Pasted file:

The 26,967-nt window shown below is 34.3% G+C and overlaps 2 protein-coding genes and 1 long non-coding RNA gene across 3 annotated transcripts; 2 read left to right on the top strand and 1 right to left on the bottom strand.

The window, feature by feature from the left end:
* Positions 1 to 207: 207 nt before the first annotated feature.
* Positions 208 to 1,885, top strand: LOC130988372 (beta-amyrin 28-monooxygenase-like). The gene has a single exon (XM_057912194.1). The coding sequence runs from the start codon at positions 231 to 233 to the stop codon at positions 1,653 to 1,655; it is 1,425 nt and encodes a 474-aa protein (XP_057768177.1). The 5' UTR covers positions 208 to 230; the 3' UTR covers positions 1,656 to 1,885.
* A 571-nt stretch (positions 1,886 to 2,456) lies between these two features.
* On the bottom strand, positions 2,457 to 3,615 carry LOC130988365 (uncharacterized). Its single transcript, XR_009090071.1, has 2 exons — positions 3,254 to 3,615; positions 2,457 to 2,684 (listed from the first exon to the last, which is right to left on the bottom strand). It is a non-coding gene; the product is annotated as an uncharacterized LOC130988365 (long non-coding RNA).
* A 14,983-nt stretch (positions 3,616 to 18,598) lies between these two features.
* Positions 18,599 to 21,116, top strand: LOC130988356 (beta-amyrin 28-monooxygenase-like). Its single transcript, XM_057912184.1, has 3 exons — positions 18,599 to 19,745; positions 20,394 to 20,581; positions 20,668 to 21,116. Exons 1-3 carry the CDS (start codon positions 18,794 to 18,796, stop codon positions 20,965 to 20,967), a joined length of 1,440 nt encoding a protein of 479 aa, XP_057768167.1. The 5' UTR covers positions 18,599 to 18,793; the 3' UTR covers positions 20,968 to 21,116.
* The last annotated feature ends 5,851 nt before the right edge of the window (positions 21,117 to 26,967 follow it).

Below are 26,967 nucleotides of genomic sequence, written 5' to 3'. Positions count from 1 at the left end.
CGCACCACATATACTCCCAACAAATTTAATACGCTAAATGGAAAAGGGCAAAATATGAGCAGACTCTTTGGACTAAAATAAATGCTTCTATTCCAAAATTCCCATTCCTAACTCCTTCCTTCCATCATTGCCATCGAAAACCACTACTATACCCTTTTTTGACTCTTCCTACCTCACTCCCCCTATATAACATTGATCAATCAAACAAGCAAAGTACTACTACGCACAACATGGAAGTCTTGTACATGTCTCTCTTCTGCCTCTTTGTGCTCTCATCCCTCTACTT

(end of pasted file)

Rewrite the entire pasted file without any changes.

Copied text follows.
The 26,967-nt window shown below is 34.3% G+C and overlaps 2 protein-coding genes and 1 long non-coding RNA gene across 3 annotated transcripts; 2 read left to right on the top strand and 1 right to left on the bottom strand.

The window, feature by feature from the left end:
* Positions 1 to 207: 207 nt before the first annotated feature.
* Positions 208 to 1,885, top strand: LOC130988372 (beta-amyrin 28-monooxygenase-like). The gene has a single exon (XM_057912194.1). The coding sequence runs from the start codon at positions 231 to 233 to the stop codon at positions 1,653 to 1,655; it is 1,425 nt and encodes a 474-aa protein (XP_057768177.1). The 5' UTR covers positions 208 to 230; the 3' UTR covers positions 1,656 to 1,885.
* A 571-nt stretch (positions 1,886 to 2,456) lies between these two features.
* On the bottom strand, positions 2,457 to 3,615 carry LOC130988365 (uncharacterized). Its single transcript, XR_009090071.1, has 2 exons — positions 3,254 to 3,615; positions 2,457 to 2,684 (listed from the first exon to the last, which is right to left on the bottom strand). It is a non-coding gene; the product is annotated as an uncharacterized LOC130988365 (long non-coding RNA).
* A 14,983-nt stretch (positions 3,616 to 18,598) lies between these two features.
* Positions 18,599 to 21,116, top strand: LOC130988356 (beta-amyrin 28-monooxygenase-like). Its single transcript, XM_057912184.1, has 3 exons — positions 18,599 to 19,745; positions 20,394 to 20,581; positions 20,668 to 21,116. Exons 1-3 carry the CDS (start codon positions 18,794 to 18,796, stop codon positions 20,965 to 20,967), a joined length of 1,440 nt encoding a protein of 479 aa, XP_057768167.1. The 5' UTR covers positions 18,599 to 18,793; the 3' UTR covers positions 20,968 to 21,116.
* The last annotated feature ends 5,851 nt before the right edge of the window (positions 21,117 to 26,967 follow it).

Below are 26,967 nucleotides of genomic sequence, written 5' to 3'. Positions count from 1 at the left end.
CGCACCACATATACTCCCAACAAATTTAATACGCTAAATGGAAAAGGGCAAAATATGAGCAGACTCTTTGGACTAAAATAAATGCTTCTATTCCAAAATTCCCATTCCTAACTCCTTCCTTCCATCATTGCCATCGAAAACCACTACTATACCCTTTTTTGACTCTTCCTACCTCACTCCCCCTATATAACATTGATCAATCAAACAAGCAAAGTACTACTACGCACAACATGGAAGTCTTGTACATGTCTCTCTTCTGCCTCTTTGTGCTCTCATCCCTCTACTT